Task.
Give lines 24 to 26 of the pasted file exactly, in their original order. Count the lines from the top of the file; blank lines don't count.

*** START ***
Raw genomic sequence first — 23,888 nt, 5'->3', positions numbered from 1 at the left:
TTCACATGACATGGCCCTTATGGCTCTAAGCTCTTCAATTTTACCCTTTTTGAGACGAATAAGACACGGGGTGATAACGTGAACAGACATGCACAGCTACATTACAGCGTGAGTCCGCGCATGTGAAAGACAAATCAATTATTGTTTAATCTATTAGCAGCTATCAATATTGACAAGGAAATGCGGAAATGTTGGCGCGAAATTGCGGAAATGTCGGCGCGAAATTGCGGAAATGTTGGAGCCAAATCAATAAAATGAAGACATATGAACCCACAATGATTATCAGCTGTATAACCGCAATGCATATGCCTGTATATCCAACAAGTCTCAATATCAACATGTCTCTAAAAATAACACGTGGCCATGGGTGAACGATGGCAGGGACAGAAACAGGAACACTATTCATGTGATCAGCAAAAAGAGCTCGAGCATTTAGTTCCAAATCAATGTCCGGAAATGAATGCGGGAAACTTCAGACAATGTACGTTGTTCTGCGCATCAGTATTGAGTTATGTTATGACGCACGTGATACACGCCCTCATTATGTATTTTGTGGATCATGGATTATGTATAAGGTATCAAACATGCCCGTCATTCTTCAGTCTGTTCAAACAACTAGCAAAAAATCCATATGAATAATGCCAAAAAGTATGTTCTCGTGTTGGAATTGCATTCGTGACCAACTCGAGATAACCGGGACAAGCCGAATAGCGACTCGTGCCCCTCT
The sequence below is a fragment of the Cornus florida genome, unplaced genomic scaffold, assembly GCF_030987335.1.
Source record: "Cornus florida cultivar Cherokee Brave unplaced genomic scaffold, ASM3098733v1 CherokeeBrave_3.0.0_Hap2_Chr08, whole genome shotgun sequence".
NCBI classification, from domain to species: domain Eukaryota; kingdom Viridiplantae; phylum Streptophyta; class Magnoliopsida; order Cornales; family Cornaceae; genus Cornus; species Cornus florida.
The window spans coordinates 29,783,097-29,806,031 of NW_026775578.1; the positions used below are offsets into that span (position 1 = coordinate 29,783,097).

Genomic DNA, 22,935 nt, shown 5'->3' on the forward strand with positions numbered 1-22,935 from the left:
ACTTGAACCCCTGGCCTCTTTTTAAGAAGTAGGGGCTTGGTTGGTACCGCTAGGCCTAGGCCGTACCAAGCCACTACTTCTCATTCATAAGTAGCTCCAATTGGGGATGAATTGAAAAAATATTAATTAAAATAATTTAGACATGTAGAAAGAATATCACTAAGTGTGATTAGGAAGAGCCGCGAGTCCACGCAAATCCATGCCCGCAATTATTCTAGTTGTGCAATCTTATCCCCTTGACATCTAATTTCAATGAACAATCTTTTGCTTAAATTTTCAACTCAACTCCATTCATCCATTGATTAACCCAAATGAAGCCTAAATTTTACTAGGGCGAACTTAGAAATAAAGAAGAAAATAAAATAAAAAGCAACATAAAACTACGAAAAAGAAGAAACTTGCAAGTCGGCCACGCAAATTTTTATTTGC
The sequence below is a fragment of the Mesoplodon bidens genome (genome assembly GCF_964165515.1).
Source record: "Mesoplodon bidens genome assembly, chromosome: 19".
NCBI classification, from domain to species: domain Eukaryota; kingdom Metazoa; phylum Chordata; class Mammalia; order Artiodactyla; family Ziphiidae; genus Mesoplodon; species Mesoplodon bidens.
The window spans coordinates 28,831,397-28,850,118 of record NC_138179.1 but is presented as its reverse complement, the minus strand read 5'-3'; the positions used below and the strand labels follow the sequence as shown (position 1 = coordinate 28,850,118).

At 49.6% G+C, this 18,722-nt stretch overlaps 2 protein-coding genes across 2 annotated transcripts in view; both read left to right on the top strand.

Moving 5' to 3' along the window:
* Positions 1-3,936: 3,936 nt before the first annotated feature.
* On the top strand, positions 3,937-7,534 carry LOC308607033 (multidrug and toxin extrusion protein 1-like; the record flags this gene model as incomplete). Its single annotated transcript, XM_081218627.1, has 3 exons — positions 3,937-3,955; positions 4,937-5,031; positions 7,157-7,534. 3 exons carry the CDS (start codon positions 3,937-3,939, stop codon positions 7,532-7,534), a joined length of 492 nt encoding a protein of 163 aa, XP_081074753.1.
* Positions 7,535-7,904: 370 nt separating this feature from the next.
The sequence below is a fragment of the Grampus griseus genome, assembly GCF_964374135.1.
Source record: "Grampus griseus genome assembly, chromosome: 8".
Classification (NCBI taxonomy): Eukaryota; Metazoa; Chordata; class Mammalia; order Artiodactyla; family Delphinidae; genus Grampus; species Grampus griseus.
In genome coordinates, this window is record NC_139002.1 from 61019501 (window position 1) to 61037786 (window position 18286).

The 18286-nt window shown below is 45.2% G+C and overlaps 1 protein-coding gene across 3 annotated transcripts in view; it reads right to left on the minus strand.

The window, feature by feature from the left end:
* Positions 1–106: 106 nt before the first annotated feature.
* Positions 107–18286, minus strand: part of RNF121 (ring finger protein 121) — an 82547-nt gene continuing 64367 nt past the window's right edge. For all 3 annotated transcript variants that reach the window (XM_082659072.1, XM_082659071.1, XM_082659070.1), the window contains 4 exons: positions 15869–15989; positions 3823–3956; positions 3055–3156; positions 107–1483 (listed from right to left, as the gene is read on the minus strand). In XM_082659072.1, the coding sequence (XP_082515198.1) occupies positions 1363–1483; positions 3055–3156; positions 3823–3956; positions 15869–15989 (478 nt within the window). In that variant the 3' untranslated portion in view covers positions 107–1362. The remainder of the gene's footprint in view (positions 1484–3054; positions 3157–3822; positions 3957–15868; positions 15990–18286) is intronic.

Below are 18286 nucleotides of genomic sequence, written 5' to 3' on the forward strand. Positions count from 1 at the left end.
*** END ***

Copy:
* Positions 1–106: 106 nt before the first annotated feature.
* Positions 107–18286, minus strand: part of RNF121 (ring finger protein 121) — an 82547-nt gene continuing 64367 nt past the window's right edge. For all 3 annotated transcript variants that reach the window (XM_082659072.1, XM_082659071.1, XM_082659070.1), the window contains 4 exons: positions 15869–15989; positions 3823–3956; positions 3055–3156; positions 107–1483 (listed from right to left, as the gene is read on the minus strand). In XM_082659072.1, the coding sequence (XP_082515198.1) occupies positions 1363–1483; positions 3055–3156; positions 3823–3956; positions 15869–15989 (478 nt within the window). In that variant the 3' untranslated portion in view covers positions 107–1362. The remainder of the gene's footprint in view (positions 1484–3054; positions 3157–3822; positions 3957–15868; positions 15990–18286) is intronic.

Below are 18286 nucleotides of genomic sequence, written 5' to 3' on the forward strand. Positions count from 1 at the left end.